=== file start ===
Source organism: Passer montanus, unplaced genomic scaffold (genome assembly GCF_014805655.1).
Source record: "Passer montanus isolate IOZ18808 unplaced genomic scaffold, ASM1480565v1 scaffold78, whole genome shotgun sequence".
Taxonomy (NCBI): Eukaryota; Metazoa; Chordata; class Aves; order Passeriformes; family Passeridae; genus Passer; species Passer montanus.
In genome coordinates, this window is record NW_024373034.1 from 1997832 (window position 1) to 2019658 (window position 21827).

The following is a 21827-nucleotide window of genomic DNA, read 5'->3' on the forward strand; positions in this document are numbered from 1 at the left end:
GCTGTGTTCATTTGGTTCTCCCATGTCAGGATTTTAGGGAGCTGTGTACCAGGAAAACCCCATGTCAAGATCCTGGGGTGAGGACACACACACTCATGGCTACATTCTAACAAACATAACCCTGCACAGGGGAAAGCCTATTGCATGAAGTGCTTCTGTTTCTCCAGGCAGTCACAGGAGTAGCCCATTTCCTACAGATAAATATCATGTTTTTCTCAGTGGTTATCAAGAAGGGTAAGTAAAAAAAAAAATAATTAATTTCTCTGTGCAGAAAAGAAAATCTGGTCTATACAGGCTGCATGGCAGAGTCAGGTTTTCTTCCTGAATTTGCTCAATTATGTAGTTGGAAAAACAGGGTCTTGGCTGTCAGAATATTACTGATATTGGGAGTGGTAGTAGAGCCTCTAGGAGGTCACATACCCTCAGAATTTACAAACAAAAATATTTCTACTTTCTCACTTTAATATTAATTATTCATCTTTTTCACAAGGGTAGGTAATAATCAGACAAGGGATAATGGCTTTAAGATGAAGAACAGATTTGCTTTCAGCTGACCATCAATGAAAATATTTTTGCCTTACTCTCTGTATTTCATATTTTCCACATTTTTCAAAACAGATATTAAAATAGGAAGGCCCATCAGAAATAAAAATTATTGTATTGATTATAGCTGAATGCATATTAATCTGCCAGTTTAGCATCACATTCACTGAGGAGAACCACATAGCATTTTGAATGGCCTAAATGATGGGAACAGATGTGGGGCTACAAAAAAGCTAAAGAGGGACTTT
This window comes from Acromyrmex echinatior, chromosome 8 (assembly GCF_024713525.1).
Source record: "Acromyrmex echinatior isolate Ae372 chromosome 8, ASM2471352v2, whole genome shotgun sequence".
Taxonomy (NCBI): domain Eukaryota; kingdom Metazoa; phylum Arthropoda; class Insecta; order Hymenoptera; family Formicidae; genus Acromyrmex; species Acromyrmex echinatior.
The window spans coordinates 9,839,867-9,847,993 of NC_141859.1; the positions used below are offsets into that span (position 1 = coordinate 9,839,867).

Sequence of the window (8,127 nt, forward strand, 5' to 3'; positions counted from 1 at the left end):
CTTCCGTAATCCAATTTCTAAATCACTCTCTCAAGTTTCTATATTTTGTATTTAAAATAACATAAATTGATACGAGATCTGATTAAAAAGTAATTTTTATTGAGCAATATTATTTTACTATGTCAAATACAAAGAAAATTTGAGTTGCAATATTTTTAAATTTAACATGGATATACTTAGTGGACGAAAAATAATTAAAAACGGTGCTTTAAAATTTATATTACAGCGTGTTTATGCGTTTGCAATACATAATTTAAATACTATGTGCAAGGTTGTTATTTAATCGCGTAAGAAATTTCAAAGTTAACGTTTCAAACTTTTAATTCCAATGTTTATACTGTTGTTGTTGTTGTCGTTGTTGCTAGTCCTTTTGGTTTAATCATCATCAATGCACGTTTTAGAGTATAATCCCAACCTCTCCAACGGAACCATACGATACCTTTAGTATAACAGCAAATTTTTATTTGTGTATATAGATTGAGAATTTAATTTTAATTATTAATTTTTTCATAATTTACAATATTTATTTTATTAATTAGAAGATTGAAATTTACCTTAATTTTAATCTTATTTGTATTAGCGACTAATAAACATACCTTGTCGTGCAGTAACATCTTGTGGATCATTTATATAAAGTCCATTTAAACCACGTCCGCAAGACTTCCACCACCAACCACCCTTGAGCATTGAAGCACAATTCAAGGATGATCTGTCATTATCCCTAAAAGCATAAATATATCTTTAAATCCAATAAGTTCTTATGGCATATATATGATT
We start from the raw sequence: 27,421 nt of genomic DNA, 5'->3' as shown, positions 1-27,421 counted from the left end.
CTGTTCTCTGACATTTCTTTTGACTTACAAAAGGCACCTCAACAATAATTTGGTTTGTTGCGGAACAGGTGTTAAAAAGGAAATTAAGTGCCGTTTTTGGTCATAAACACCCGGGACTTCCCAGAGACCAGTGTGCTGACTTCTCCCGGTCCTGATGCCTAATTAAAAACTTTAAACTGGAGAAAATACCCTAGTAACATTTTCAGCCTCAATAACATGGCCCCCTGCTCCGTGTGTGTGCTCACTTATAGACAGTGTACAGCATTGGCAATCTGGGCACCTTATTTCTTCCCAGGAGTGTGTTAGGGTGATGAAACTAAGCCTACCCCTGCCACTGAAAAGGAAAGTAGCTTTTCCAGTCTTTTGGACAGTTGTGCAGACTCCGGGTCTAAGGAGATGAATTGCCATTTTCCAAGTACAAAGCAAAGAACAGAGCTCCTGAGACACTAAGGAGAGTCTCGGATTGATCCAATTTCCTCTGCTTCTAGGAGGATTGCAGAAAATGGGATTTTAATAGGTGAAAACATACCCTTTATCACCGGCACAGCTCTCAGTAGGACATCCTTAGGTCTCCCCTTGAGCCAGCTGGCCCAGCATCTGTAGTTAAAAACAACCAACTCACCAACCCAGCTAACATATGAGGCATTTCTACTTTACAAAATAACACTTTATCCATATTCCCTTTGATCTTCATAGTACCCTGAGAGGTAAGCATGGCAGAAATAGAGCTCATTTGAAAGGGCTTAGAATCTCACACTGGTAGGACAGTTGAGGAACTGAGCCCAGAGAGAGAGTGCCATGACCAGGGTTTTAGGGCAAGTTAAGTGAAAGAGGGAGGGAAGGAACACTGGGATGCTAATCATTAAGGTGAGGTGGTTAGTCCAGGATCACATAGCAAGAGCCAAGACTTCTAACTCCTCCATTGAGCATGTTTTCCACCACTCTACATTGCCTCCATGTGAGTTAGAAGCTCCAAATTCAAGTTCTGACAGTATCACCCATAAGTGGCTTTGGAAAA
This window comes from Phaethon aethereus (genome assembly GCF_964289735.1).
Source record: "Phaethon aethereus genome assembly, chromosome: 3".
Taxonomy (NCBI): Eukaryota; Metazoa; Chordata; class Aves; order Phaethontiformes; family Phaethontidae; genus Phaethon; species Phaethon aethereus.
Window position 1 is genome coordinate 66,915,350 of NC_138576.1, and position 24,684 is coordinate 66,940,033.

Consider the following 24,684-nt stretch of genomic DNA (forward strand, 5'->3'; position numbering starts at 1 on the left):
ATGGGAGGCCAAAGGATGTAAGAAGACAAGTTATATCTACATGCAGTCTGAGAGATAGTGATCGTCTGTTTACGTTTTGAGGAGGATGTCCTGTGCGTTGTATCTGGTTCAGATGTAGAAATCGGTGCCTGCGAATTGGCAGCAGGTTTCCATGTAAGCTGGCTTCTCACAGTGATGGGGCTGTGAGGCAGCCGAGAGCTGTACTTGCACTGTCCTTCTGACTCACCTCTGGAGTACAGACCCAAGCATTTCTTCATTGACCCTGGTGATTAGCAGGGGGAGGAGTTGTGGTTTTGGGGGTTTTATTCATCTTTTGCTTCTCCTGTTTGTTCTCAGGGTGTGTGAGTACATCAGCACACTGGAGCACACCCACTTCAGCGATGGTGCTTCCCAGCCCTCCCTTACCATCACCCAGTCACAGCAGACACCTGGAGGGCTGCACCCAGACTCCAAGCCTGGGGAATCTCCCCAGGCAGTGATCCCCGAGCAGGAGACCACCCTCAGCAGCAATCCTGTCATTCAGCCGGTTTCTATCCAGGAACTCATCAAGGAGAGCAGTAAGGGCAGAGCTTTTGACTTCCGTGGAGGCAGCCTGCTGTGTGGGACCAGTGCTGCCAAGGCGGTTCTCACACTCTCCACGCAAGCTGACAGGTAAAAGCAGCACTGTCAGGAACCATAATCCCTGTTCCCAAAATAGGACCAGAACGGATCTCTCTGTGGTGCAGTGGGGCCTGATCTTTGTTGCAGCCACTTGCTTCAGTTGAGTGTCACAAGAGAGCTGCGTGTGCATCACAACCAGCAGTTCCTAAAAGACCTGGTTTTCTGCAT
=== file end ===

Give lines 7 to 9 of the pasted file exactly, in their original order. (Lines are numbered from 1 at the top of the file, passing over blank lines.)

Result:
This window comes from Acromyrmex echinatior, chromosome 8 (assembly GCF_024713525.1).
Source record: "Acromyrmex echinatior isolate Ae372 chromosome 8, ASM2471352v2, whole genome shotgun sequence".
Taxonomy (NCBI): domain Eukaryota; kingdom Metazoa; phylum Arthropoda; class Insecta; order Hymenoptera; family Formicidae; genus Acromyrmex; species Acromyrmex echinatior.